The point of this series is to highlight African contributions to social media and, in turn, reveal how social media is changing Africa.
Part One of this series looks at social media contributions from Africans, Part Two looks at mobile and connectivity innovations and Part Three looks at how local Governments, NGOs and nonprofits are being affected. If you like this series of articles, I cover these topics daily at the African social media news blog Appfrica.net, as does Erik Hersman at WhiteAfrican.com and Ismail Dhorat at StartupAfrica.com.
Things aren't perfect; the continent still suffers from disproportionate amounts of poverty, the vast majority of people remain without reliable electricity and the spread of AIDS claimed about 1.6 million African lives in 2006. Historically, that's all the world has known about Africa - but the facts are changing and other aspects of the continent deserve attention. For one, Africans are embracing the web and all things associated.
The Web Community in Africa
Technology unconferences and Barcamps have sprung up all over the continent, everywhere from Kenya to Nairobi to Madagascar to Uganda and Senegal. Although terrestrial broadband infrastructure is still a problem, VSat has provided internet connectivity in areas that don't even have electricity. There were a number of protests from the continent when Twitter shut down it's international services.
It's no wonder, then, that a number of companies, investors and entrepreneurs have taken a second look at the continent. Google especially seems to have taken an interest in supporting the burgeoning tech renaissance in Africa. They recently agreed to facilitate Barcamp Africa at their world headquarters at GooglePlex in Mountain View, CA, U.S.A. Beyond that, they've launched a blog to document their operations in sub-Saharan Africa and a complimentary forum.
African Social Media Leaders
The three biggest success stories of independent social media projects taking off in Africa are Afrigator (a South African aggregator of African blogs and news), Zoopy (a YouTube/Flickr like service also out of South Africa) and Ushahidi (an SMS crisis reporting and mapping engine from Kenya). All three have drawn international attention which resulted in a major investment for Zoopy and Afrigator's acquisition (ReadWriteWeb's coverage). Meanwhile Ushahidi has successfully raised several rounds of funding after winning the Net2 Mashup Compeition prize of $25,000.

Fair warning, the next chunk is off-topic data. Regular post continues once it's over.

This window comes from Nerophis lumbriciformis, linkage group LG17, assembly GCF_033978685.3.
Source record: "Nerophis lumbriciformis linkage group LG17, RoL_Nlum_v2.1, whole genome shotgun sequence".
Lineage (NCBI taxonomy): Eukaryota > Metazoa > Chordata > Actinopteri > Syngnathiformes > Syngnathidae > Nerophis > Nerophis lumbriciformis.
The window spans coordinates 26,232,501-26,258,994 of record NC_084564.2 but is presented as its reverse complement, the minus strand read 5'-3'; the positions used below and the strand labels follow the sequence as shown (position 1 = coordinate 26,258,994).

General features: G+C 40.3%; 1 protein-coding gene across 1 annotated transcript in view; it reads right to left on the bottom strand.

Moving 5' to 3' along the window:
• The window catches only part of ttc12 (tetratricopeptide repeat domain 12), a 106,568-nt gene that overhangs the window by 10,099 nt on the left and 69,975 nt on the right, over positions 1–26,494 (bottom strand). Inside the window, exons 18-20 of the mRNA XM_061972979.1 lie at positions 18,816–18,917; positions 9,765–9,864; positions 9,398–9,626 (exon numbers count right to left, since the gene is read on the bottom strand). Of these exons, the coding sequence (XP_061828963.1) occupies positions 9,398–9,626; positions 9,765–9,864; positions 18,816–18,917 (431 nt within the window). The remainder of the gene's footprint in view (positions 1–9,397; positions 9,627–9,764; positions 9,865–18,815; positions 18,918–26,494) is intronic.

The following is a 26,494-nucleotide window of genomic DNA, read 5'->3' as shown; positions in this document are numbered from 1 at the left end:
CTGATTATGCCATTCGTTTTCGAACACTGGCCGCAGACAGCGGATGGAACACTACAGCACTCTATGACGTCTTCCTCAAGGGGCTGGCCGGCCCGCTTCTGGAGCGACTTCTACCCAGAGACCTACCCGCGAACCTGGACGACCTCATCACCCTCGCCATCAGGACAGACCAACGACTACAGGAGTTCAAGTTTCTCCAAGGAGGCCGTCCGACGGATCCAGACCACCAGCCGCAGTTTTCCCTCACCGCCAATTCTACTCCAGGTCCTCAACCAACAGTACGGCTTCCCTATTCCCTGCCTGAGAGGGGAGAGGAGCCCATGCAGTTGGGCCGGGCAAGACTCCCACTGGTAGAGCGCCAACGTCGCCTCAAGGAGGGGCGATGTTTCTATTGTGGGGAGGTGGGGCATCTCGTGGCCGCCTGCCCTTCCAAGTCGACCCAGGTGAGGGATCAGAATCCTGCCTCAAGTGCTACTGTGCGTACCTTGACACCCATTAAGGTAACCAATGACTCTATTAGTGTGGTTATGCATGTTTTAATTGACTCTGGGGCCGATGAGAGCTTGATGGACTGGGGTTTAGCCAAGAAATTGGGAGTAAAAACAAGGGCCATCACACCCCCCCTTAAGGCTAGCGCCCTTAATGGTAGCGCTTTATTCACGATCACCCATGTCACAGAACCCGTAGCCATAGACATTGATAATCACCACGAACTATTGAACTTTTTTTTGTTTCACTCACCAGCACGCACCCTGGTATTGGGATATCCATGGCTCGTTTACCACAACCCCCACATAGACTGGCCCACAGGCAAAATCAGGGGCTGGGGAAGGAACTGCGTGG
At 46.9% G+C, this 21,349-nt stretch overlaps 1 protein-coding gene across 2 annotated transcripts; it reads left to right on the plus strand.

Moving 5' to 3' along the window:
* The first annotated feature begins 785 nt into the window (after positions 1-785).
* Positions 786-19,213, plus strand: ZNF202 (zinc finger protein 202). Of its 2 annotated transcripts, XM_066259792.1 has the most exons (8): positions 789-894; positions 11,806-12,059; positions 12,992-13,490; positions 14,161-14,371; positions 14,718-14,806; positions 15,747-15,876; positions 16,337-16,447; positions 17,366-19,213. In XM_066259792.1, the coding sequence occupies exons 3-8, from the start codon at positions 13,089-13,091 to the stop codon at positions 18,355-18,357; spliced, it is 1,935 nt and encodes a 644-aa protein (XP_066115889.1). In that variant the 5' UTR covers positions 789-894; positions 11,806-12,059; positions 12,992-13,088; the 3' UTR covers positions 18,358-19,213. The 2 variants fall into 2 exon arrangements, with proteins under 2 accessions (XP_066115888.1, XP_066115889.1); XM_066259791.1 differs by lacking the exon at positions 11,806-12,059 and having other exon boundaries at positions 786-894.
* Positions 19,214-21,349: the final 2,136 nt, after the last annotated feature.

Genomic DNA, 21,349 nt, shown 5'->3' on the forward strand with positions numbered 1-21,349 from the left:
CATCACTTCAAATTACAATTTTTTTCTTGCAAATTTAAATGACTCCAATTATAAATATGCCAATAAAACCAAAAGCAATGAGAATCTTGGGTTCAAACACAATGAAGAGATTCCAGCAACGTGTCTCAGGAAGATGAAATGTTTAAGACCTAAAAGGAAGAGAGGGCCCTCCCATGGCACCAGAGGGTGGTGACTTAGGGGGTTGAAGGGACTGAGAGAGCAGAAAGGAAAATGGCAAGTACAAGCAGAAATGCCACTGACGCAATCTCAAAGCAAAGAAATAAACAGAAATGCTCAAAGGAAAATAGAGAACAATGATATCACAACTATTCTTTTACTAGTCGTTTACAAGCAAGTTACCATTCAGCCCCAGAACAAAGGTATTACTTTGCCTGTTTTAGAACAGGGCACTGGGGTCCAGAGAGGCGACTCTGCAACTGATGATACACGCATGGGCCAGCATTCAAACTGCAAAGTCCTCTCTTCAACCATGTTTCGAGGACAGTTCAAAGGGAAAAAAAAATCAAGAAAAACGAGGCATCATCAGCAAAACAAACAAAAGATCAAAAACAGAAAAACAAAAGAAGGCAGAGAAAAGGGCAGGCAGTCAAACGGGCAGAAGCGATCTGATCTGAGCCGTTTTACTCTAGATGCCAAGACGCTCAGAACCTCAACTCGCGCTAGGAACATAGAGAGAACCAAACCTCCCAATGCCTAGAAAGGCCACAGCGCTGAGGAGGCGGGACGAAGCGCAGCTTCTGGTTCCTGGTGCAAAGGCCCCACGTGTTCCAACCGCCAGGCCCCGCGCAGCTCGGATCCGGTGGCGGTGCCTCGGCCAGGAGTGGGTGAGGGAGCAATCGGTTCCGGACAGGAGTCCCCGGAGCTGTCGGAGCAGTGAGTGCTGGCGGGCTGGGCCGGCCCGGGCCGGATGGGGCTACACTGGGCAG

Afrigator defines itself as "a social media aggregator and directory built especially for African digital citizens who publish and consume content on the web." They made a big splash in the social media space when Marshall Kirkpatrick reviewed their site here on ReadWriteWeb last year. Afrigator adopted the XFN microformat standard very early on allowing their users to use their blog rolls to import friends. Afrigator makes heavy use of a proprietary filter based on an algorithm that uses page rank, incoming links and the site's overall traffic to determine what's "hot". Afrigator was created by Justin Hartman, Stii Pretorius, Mike Stopforth and Mark Forrester.
Zoopy is a South African social media tool created by Jason Elk that allows users to upload videos, podcasts, and pictures and share them on the web. Although, it can be used by anyone, it targets the niche local market of South Africa. Zoopy also uses XFN to import friends from the aforementioned Afrigator. Zoopy recently attended the Web 2.0 Expo 2008 in New York where they showcased their platform.
Ushahidi, which means "testimony" in Swahili, was built in the aftermath of the Kenyan 2008 elections. When violence erupted, Erik Hersman, Ory Okolloh, Daudi Were, Segeni Ng'ethe and Juliana Chebet used their collective talents to create Ushahidi, a web app that maps SMS reports of violence by location. Ushahidi relies heavily upon GoogleMaps, which it uses for mapping reports of incidents. It's built on the Zend framework for PHP and uses a number of different protocols for SMS, GPRS and mapping data.
African Social Application Round-Up
Although these three standout applications are the most well-known home grown social media projects from Africans, there are an increasing number of social media websites coming from the continent. Here's a round-up of several. If something gets overlooked, please add it as a comment along with a description.
I've deliberately only included applications that I know were created by people from Africa. In Part Three I'll list social applications created by foreigners and nonprofit groups.
- Muti.co.za (a Digg-like South African news site)
- Sokwanele.com (an SMS/mapping application similar to Ushahidi)
- Amatomou (a South African news and social media aggregator)
- BlogSpirit (a Ugandan blog aggregator based on the open source Gregarious)
- Mzalendo (portal for tracking the actions of Kenya's Parliament)
Top image: whiteafrican